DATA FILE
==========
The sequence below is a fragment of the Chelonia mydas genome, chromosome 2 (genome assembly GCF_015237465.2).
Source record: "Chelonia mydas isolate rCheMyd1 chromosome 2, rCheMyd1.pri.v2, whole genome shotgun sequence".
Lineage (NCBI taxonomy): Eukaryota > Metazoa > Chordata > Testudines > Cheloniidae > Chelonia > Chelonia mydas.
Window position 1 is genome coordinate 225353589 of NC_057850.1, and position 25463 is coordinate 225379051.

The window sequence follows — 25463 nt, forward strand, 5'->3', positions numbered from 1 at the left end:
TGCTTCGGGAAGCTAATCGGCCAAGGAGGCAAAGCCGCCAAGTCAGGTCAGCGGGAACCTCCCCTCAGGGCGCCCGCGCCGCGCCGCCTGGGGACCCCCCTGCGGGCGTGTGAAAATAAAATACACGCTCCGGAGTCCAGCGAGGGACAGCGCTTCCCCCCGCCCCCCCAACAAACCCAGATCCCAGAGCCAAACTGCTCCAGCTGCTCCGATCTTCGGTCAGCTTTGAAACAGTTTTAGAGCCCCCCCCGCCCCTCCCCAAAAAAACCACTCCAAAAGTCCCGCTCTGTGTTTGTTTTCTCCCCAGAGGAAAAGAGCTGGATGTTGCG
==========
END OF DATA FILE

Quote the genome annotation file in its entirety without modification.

The sequence below is a fragment of the Chelonia mydas genome, chromosome 2 (genome assembly GCF_015237465.2).
Source record: "Chelonia mydas isolate rCheMyd1 chromosome 2, rCheMyd1.pri.v2, whole genome shotgun sequence".
Lineage (NCBI taxonomy): Eukaryota > Metazoa > Chordata > Testudines > Cheloniidae > Chelonia > Chelonia mydas.
Window position 1 is genome coordinate 225353589 of NC_057850.1, and position 25463 is coordinate 225379051.

The window sequence follows — 25463 nt, forward strand, 5'->3', positions numbered from 1 at the left end:
TGCTTCGGGAAGCTAATCGGCCAAGGAGGCAAAGCCGCCAAGTCAGGTCAGCGGGAACCTCCCCTCAGGGCGCCCGCGCCGCGCCGCCTGGGGACCCCCCTGCGGGCGTGTGAAAATAAAATACACGCTCCGGAGTCCAGCGAGGGACAGCGCTTCCCCCCGCCCCCCCAACAAACCCAGATCCCAGAGCCAAACTGCTCCAGCTGCTCCGATCTTCGGTCAGCTTTGAAACAGTTTTAGAGCCCCCCCCGCCCCTCCCCAAAAAAACCACTCCAAAAGTCCCGCTCTGTGTTTGTTTTCTCCCCAGAGGAAAAGAGCTGGATGTTGCG